In my research, 60% of teachers felt all such decisions were either totally or strongly based upon cronyism. Only 34% felt the principal was qualified for their position. An NEA survey two years ago found 81% of teacher expect the principal (or superintendent) to abuse the power of his/her position. This distrust trickles down into all areas of a school – just 30% of teachers felt they got full or strong support from the principal when there was a conflict with a parent.
And the most reprehensible impact of all is when good teachers start to burn out. The most disheartening phrase I have repeatedly heard the past two years is from once very good teachers who become mediocre teachers when they finally say “I give up. I will just do it their way.” I know. I’m as strong-willed (my friends would say feisty!) as they come, but I have been on the edge of making that same statement many times over the past couple years.
Intimidation method #2: It’s “inappropriate”
Another deadly impact of the deadly mix of a bureaucracy with no accountability is the ugly new weapon used by principals and superintendents – the word “inappropriate.” It was bad enough when “inappropriate” was used as a label to just show someone was being called insubordinate. But in the last few years the use of the word has taken an alarming twist. Now it is a way for a principal who does not like your point of view to justify putting a letter in your personnel file that potentially could mean the end of your career. It’s the letter claiming “inappropriate conduct” with no need to justify why the alleged conduct was “inappropriate,” and with the principal getting to define for his/her own purposes what is inappropriate and what is not.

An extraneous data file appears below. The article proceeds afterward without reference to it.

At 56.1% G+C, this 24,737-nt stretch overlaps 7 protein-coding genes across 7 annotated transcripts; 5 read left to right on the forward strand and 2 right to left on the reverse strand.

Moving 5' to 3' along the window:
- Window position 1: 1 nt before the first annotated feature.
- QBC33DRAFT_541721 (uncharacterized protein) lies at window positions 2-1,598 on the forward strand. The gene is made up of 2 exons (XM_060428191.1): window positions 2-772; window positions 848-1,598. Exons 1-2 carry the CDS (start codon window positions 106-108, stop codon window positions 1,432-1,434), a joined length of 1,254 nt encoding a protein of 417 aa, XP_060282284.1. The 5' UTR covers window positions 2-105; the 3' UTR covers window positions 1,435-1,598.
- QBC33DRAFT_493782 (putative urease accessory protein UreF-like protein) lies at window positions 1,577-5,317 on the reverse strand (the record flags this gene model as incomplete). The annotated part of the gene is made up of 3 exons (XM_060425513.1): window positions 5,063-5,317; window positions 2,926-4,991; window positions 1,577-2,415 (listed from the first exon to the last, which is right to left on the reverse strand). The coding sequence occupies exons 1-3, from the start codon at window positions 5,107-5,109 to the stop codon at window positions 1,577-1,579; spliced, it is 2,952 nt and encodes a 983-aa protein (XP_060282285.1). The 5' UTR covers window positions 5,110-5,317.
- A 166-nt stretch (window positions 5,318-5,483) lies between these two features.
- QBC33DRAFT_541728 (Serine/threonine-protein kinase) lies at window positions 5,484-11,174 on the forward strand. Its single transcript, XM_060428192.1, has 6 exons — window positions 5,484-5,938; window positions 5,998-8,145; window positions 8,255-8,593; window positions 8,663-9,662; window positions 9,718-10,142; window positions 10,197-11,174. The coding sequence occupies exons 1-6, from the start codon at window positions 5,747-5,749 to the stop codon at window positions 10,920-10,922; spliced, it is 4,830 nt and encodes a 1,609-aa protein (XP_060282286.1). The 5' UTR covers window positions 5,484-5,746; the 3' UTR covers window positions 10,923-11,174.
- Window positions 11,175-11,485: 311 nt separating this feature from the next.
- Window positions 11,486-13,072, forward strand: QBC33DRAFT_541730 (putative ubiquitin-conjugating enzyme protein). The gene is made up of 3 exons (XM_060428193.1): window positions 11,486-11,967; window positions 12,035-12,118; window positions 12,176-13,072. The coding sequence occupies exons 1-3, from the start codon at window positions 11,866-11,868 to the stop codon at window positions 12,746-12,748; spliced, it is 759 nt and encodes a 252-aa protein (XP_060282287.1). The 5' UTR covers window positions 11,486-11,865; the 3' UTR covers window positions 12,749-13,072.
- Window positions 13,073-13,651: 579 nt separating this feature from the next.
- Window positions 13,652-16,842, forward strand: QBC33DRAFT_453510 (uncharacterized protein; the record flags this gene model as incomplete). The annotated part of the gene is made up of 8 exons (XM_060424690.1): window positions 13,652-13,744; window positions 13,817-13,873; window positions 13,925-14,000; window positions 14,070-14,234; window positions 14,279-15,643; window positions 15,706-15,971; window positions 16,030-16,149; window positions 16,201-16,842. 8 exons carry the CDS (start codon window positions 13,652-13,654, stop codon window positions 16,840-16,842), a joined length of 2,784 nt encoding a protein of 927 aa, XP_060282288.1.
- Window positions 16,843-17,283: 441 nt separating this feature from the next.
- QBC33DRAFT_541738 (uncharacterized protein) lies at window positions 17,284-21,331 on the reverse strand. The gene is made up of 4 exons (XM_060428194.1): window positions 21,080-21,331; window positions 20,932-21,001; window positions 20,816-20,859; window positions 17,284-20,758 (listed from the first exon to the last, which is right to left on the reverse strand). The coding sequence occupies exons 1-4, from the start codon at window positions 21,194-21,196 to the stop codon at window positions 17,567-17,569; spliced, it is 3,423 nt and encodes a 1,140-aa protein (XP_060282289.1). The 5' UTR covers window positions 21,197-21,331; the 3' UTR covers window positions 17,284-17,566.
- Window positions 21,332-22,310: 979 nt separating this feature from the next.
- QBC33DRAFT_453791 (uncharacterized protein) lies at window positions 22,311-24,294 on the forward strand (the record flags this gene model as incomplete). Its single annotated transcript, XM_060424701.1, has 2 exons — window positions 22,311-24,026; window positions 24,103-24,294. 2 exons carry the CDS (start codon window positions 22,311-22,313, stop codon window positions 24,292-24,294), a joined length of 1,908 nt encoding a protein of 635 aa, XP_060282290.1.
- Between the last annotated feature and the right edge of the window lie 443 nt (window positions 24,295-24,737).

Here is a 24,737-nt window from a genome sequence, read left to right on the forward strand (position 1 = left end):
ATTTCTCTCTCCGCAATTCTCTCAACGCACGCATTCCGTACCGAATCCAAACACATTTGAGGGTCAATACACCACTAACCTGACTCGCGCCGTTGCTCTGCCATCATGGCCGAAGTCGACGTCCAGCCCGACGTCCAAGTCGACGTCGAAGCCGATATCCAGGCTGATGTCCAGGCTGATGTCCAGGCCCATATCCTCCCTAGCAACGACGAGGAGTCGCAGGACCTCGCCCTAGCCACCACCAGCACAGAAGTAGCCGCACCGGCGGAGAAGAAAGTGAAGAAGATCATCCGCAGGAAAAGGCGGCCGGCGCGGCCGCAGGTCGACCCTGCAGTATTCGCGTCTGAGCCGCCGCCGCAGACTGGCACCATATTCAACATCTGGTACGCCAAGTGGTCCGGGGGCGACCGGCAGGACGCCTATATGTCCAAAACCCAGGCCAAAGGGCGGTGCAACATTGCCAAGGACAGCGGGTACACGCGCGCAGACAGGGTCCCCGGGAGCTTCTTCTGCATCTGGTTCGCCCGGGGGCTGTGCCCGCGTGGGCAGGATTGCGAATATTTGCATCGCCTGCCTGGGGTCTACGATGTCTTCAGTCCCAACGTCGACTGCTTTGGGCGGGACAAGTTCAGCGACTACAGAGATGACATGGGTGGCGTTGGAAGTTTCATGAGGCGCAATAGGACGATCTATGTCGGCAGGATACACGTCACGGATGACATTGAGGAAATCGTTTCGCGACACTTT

The most effective use of the “inappropriate weapon” is when it can be loosely tied to a child or parent. “Mr. Smith made inappropriate comments to a parent during a parent-teacher conference…” or “Ms. Jones’ actions at the student assembly were inappropriate for a teacher.” In the file letter, you don’t even have to say what the comment was, or why it was inappropriate. And the most repugnant use of inappropriate is when the principal wants to send a very serious shot across the bow of a teacher who speaks out – using the deadly “inappropriate conduct with students” or “inappropriate contact with a student” charge.
That last statement is likely to be met with strong skepticism by any non-teacher reading this who will not believe this can ever occur, or must be a very rare occurrence. Yet, in the hundreds of interviews that were part of my research, it was disquieting how often teachers brought up examples of exactly this. I had no problem believing them – for I have three examples over the past 10 years where my outspoken criticism resulted in me being the target of an “inappropriate conduct” charge. The worst was a claim that I had “…inappropriately touched a female student.” Just those words will have some reading this blog feeling a bit squeamish and start to wonder about me. That is their purpose – if that can be placed in my personnel file then I am “on notice” that the groundwork has been laid to terminate me if I continue to be a problem.